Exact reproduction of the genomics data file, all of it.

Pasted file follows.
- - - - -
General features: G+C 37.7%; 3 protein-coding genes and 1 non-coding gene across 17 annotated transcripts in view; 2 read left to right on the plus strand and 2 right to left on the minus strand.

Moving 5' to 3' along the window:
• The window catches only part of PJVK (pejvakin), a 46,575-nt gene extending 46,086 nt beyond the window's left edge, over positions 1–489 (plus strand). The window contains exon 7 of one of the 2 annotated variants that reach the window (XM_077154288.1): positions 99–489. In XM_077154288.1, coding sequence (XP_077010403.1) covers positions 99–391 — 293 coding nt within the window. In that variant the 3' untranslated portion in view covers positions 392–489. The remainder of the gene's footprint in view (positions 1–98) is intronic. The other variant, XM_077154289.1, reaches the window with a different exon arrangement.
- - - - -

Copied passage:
General features: G+C 37.7%; 3 protein-coding genes and 1 non-coding gene across 17 annotated transcripts in view; 2 read left to right on the plus strand and 2 right to left on the minus strand.

Moving 5' to 3' along the window:
• The window catches only part of PJVK (pejvakin), a 46,575-nt gene extending 46,086 nt beyond the window's left edge, over positions 1–489 (plus strand). The window contains exon 7 of one of the 2 annotated variants that reach the window (XM_077154288.1): positions 99–489. In XM_077154288.1, coding sequence (XP_077010403.1) covers positions 99–391 — 293 coding nt within the window. In that variant the 3' untranslated portion in view covers positions 392–489. The remainder of the gene's footprint in view (positions 1–98) is intronic. The other variant, XM_077154289.1, reaches the window with a different exon arrangement.